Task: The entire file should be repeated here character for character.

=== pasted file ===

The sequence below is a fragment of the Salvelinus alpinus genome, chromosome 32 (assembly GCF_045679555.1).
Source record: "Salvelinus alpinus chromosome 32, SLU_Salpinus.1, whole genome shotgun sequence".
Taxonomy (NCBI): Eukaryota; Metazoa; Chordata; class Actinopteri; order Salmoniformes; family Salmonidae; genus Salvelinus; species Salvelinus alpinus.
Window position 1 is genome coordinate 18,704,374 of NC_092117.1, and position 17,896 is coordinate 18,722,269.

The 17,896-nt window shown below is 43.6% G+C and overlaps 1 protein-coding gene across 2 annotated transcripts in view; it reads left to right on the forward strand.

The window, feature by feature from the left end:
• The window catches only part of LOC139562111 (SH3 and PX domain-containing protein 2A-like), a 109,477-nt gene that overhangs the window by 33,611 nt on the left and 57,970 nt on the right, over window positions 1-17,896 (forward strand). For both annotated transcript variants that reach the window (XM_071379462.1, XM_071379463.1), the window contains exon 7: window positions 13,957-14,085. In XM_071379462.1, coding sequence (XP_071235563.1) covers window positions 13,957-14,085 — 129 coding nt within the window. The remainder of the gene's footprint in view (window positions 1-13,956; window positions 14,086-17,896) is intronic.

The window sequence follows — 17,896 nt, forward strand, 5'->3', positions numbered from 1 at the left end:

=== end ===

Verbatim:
The sequence below is a fragment of the Salvelinus alpinus genome, chromosome 32 (assembly GCF_045679555.1).
Source record: "Salvelinus alpinus chromosome 32, SLU_Salpinus.1, whole genome shotgun sequence".
Taxonomy (NCBI): Eukaryota; Metazoa; Chordata; class Actinopteri; order Salmoniformes; family Salmonidae; genus Salvelinus; species Salvelinus alpinus.
Window position 1 is genome coordinate 18,704,374 of NC_092117.1, and position 17,896 is coordinate 18,722,269.

The 17,896-nt window shown below is 43.6% G+C and overlaps 1 protein-coding gene across 2 annotated transcripts in view; it reads left to right on the forward strand.

The window, feature by feature from the left end:
• The window catches only part of LOC139562111 (SH3 and PX domain-containing protein 2A-like), a 109,477-nt gene that overhangs the window by 33,611 nt on the left and 57,970 nt on the right, over window positions 1-17,896 (forward strand). For both annotated transcript variants that reach the window (XM_071379462.1, XM_071379463.1), the window contains exon 7: window positions 13,957-14,085. In XM_071379462.1, coding sequence (XP_071235563.1) covers window positions 13,957-14,085 — 129 coding nt within the window. The remainder of the gene's footprint in view (window positions 1-13,956; window positions 14,086-17,896) is intronic.

The window sequence follows — 17,896 nt, forward strand, 5'->3', positions numbered from 1 at the left end: